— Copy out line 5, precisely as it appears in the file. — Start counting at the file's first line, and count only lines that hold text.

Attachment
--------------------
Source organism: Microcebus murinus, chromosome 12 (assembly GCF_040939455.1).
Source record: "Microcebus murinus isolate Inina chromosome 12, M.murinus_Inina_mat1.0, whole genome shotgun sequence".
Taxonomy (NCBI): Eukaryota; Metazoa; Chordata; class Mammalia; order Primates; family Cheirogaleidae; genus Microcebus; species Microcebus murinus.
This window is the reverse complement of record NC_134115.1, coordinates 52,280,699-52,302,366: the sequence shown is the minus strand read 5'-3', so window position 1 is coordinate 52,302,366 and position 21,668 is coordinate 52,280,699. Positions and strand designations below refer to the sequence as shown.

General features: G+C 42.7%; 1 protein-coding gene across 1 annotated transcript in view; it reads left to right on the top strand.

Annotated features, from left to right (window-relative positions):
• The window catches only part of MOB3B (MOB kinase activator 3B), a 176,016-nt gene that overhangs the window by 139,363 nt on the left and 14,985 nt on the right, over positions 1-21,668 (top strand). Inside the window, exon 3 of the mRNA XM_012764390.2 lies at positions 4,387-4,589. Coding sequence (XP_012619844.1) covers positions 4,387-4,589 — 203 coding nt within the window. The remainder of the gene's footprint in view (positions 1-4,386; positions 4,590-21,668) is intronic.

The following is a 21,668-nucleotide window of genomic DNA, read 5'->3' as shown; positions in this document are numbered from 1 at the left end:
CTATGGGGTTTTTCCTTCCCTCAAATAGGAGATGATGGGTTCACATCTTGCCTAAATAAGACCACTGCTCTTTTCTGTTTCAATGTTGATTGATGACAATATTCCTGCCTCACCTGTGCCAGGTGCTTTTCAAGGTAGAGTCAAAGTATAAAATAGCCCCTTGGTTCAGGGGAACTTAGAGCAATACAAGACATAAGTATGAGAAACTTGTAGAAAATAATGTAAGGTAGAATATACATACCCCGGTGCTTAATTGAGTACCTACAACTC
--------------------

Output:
General features: G+C 42.7%; 1 protein-coding gene across 1 annotated transcript in view; it reads left to right on the top strand.